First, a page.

'Not going below, Sir?' asks Bartleby, gesturing towards the trapdoor and steps that descend into the low-ceilinged lower deck, where liquid refreshment is on sale.
     Webb shakes his head. 'I prefer to see where I'm going, sergeant. I might as well take something of interest from this fool's errand. It's a good while since I've been down to Chelsea; I expect it has changed a little.'
     Bartleby casts a longing glance to below decks, but stays beside his superior. 'You think it will be a wasted journey?'
     'I did not say that. But the whole business is quite ridiculous. It is not a detective matter; not for Scotland Yard, at least.'
     'You think this fellow's harmless, Sir?'
     'I don't think he is Sweeney Todd, put it that way, sergeant.'
     Webb's gaze returns to the river and, as the boat passes by the breweries that line the south bank, the tall smoking chimney of Barclay & Perkins's famous establishment wafts the faint smell of hops towards the Palace of Westminster. He looks back at his Sergeant.
     'Very well, you may go below. Nothing more than a half of stout. Make a few casual inquiries. Doubtless many of them go down to Cremorne every week.'
     'Thank you, Sir,' says the sergeant with a grin. 

*****

The journey upstream takes little more than forty minutes, the boat stopping briefly at Nine Elms and Battersea, though few come on board at either stop and not a soul disembarks. It is only when the steamer approaches the old wooden supports of Battersea Bridge, passing the giant black tub of the local gasometer upon the southern shore, that a perceptible change of spirits occurs amongst its passengers. Suddenly there is activity. Gaily-coloured shawls are gathered up, drinks and downed, hats and bonnets returned to their rightful place. Sergeant Bartleby, takes the opportunity to return to the deck, where he finds Decimus Webb watching the sun set, its final rays dissolving into the murky brown silt of the Thames.
     'Anything of interest?' asks Webb.
     'Not much, Sir. They've all read the papers. No-one's seen the fellow themselves but friend of a friend swears they did - you know the sort of thing.'
     'Worthless,' mutters Webb. 'Ah, well, here we are, at least.'
     And, as Webb speaks, the boat turns towards the pier upon the north bank of the river, the splash of its wheels slowing to a leisurely speed. The pier is a large wooden structure, illuminated in the dimming twilight by a row of gas-jets, mounted on a iron rail along its length, each burning brightly within a large glass globe. As the boat approaches, the mooring ropes are thrown to waiting attendants and the steamer is pulled in, its hull banging noisily into the timber piles, until it finally settles, bobbing on the water.
     'Cremorne!' shouts the man on shore, as the boarding plank is secured, the guide-ropes pulled tight. 'Everybody off!'
     The announcement, of course, is merely a formality. Nobody can doubt their location, even though the river esplanade that runs along the south of the pleasure-gardens is not marked by any signpost. The signature of Cremorne is the aura of gaslight; not one individual lamp, though there are a dozen along the river-side path. Rather, it is the omnipresent radiance within the gardens themselves, a garish, cheerful glow that, from the Thames, suggests a magical kingdom hidden from view.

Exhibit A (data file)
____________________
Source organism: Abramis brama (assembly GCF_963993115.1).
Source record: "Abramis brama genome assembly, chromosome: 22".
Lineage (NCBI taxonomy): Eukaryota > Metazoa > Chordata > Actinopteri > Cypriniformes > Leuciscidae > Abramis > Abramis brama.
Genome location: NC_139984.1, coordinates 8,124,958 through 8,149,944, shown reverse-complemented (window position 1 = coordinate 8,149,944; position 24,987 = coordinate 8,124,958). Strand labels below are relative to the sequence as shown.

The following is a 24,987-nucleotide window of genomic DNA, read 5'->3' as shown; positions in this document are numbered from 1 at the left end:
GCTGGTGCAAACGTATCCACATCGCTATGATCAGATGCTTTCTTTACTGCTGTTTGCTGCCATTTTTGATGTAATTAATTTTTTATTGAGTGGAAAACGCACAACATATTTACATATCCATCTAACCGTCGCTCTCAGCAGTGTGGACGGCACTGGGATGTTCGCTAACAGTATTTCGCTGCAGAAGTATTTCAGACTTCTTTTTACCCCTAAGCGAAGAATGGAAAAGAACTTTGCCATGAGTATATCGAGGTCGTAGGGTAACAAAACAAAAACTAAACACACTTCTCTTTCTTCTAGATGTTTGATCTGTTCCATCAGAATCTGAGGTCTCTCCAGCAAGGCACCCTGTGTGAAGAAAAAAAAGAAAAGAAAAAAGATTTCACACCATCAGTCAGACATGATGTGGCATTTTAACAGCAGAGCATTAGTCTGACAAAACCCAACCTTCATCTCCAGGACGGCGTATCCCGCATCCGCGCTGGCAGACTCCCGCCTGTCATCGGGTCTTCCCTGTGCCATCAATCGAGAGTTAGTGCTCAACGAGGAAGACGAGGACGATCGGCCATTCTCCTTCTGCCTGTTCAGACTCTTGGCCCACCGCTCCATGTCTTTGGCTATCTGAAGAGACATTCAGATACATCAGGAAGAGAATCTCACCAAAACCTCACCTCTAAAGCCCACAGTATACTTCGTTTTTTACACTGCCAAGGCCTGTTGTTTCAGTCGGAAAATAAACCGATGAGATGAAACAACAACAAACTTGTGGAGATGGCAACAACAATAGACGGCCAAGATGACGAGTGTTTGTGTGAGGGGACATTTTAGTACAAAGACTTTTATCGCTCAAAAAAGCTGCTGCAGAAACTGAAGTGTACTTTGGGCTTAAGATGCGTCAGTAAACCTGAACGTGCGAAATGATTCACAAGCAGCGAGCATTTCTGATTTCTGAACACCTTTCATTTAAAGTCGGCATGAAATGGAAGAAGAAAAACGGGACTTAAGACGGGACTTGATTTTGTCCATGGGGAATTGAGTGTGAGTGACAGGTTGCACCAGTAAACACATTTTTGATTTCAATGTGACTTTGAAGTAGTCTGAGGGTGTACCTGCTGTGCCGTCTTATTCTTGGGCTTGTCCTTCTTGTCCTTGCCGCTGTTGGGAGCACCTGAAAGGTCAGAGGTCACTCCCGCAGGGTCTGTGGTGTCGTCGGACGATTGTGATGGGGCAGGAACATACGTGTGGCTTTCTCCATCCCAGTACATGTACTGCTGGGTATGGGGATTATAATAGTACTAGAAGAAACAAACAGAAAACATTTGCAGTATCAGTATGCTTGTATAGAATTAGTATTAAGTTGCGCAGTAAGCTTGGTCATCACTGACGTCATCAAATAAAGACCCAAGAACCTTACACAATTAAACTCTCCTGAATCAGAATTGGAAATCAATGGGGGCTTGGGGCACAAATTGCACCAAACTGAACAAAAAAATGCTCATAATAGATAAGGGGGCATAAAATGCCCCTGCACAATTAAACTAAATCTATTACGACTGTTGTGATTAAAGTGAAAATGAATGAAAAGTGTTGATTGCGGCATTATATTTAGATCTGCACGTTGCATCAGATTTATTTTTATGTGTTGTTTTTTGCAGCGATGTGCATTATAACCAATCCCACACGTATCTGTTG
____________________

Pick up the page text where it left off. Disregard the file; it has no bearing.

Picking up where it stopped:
No surprise, then, that the passengers of the steamer all but run into the ticket-hall.
     'Shall we make ourselves known to the management, Sir?' asks Bartleby, as the two policemen quit the boat, amongst the last to alight. 'I've met with the lads from T division already, mind you. I know them on sight.'
     'I think,' says Webb, 'we merely watch and wait. If he is here, he will make a move. That sort cannot help themselves. Now, Sergeant,' he continues, peering at the queue for the box office, 'tell me, do you happen to have two bob?'

*****

It is gone half-past nine, past night-fall, when the two policemen reach the heart of the pleasure-gardens, the Crystal Platform, its wooden boards already thronged with dancers. From the outside, the area is almost hidden from view; for it nestles amid a grove of ancient elms, and surrounded on two sides by twin tiers of supper-boxes. The latter resemble the boxes in a theatre, but the only stage is the great dancing platform itself, a great circular rostrum in the open air, raised a foot or so off the ground, railed around by wrought iron. The railings are interrupted at intervals by tall triple-crowned lamps and, between them, above the crowd, arched iron festoons dripping with tear-drops of coloured cut-glass, sparkling in the gaslight. At the heart of the platform sits a hexagonal Chinese pagoda, its upturned eaves and exotic fret-work painted rainbow colours; a 'Refreshment Room' lies within, devoted to the sale of 'Choice Wines and Sprits' and, most importantly, on the storey above, a thirty-piece orchestra, providing a noisy accompaniment to the couples gaily waltzing below. 
     'They say it's the place for loose women, Sir, now the Casino's closed,' remarks Bartleby, gazing at the platform as the waltz comes to an end, and the M.C. calls for a quadrille. 'And those supper-boxes too. You can imagine, can't you?'